The synopsis of The Mystery of Irma Vep promises either something horrendous or something horrendously funny: "Lady Enid has come to Mandacrest as the new wife of Lord Edgar Hillcrest, unaware of the tragedy that befell his first wife, Lady Irma. She must command all her resources to battle the curse of werewolves, vampires and even an Egyptian mummy brought back to life, if she is to secure a happy future for her husband and herself." The Park Square Theatre production is all farce and camp; it is over the top - in all the best ways.
Charles Hubbell and Steve Lewis, who play . . . well, everyone, are pitch-perfect physical actors. The comedy of the production lay not only in the script and delivery, but also in the logistics. Jane Twisden (Charles Hubbell) cannot appear on the stage at the same time as Lord Edgar Hillcrest (Charles Hubbell). Nicodemus Underwood (Steve Lewis), Lady Enid Hillcrest (Steve Lewis), Alcazar (Steve Lewis), and Pev Amri (Steve Lewis) also cannot, for obvious reasons, be seen together, lest something in the spirit of Schrodinger's cat occurs. This results in hilarious stage exits and entrances, as well as a very funny exchange between Nicodemus and Lady Enid that occurs not quite off stage.
The production is ripe with puns, double entendres, double takes, and physical comedy. The actors have perfected verbal tics and peculiar walks that would complete any Monty Python skit. The sets are appropriately claustrophobic, intoning the mid-twentieth century vision of the Victorian gothic. Exceedingly enjoyable, the play is both shameless slapstick and smart camp.
Charles Ludlum, founder of The Ridiculous Theatrical Company, was a playwright, actor, producer, director, and designer. Taking Shakespeare and Moliere as models, he would play any or all of these roles on any given production. As in The Mystery of Irma Vep, female roles were often played by men (as they were in Elizabethan theaters). For Ludlum, this casting philosophy was about the inherent ridiculousness of identifying gender through external appearances. Shakespeare and Moliere also make their appearance in Irma Vep in more obvious ways; lines from their plays find their way into the utterances of the characters. Shakespeare's "there are more things in heaven and earth" has never sounded so inevitable and funny.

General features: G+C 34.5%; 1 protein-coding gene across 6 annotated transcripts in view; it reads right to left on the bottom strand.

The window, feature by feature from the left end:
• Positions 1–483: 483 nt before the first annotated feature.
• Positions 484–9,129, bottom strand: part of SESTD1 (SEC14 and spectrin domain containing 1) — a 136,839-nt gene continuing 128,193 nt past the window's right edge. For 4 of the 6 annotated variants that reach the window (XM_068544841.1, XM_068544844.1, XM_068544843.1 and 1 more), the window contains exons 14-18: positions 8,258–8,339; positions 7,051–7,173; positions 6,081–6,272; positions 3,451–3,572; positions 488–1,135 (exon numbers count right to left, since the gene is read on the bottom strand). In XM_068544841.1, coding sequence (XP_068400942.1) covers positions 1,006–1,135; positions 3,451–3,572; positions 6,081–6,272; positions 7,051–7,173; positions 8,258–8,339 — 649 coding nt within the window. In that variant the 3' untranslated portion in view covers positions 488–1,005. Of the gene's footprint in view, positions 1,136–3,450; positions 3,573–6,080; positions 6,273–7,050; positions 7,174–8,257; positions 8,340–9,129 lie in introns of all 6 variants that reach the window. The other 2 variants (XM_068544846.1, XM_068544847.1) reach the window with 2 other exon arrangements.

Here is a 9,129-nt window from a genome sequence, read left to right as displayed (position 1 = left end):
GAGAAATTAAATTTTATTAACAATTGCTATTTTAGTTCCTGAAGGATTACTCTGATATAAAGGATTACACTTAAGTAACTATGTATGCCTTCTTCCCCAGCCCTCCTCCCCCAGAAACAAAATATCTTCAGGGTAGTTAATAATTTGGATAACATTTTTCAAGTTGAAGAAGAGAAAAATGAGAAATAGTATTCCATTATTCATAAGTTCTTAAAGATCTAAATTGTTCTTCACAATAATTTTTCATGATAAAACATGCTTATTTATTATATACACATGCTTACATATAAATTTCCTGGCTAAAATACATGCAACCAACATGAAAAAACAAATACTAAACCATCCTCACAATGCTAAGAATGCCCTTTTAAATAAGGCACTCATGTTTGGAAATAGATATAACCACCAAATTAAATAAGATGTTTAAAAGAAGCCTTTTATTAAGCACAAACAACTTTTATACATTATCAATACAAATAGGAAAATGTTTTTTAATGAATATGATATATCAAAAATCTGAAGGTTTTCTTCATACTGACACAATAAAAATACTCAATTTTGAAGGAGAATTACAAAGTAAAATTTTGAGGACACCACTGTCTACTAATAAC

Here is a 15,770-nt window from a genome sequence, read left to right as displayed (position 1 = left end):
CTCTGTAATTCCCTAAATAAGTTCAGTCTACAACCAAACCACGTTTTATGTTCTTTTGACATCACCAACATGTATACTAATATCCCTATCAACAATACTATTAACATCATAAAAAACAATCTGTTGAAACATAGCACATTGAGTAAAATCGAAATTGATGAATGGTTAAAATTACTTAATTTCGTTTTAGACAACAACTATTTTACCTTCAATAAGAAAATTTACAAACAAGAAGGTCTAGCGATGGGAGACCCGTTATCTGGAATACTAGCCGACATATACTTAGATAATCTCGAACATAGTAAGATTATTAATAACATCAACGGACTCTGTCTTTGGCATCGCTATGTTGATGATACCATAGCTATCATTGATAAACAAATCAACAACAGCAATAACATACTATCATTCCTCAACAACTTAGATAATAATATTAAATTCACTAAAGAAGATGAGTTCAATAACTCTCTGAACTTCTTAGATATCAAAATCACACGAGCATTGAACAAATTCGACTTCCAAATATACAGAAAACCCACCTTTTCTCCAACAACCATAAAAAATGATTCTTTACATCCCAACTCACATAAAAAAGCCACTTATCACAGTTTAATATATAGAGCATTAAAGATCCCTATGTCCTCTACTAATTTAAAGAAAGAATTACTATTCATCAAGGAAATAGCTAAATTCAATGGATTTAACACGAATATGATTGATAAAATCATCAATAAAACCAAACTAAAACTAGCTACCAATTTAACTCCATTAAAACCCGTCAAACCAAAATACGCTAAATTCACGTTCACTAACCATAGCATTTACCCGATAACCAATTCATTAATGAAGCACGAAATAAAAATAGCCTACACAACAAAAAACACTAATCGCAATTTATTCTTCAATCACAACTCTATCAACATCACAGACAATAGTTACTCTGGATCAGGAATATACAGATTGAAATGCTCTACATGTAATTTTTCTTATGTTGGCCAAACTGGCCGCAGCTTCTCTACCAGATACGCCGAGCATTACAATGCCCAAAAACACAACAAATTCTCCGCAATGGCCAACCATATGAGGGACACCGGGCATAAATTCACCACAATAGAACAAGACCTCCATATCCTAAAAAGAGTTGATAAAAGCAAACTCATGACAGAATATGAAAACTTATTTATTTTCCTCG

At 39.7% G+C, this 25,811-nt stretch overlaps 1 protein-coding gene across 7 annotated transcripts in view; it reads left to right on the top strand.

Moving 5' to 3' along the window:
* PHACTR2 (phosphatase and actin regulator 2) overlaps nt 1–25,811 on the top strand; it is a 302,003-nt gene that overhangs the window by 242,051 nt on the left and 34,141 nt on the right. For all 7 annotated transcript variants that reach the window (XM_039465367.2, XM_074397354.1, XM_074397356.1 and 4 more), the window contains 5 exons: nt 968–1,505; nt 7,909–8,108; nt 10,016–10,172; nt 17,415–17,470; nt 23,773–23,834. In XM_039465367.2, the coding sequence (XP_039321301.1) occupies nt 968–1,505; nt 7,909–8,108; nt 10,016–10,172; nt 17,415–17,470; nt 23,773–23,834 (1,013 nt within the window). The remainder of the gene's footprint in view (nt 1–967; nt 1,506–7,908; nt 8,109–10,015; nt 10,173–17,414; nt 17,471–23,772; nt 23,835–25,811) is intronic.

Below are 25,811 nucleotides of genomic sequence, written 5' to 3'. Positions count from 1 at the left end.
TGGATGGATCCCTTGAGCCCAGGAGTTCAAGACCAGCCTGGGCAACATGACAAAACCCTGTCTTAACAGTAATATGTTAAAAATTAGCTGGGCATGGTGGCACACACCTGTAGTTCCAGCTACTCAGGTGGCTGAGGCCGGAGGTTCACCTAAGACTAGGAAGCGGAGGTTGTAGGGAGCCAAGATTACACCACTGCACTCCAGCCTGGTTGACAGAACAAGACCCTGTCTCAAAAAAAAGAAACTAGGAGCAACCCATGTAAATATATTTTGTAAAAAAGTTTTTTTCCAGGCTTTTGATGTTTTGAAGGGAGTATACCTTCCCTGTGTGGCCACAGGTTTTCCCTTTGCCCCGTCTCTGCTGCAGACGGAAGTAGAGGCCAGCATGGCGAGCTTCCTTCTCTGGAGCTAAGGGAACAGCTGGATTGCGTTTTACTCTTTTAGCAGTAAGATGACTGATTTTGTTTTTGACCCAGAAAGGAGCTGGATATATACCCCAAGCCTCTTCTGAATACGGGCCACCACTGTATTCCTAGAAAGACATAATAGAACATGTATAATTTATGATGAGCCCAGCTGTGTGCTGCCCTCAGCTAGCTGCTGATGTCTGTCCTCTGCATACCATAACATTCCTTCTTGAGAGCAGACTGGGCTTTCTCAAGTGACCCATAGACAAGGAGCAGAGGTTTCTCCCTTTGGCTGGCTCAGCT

Charles Ludlum concludes his Manifesto: Ridiculous Theatre, Scourge of Human Folly, with the following: The theater is a humble materialist enterprise which seeks to produce riches of the imagination, not the other way around. The theater is an event, not an object. Theatre workers need not blush and conceal their desperate struggle to pay the landlords their rents. Theater without the stink of art.
When it comes right down to it, the Park Square Theater production of The Mystery of Irma Vep is fun.
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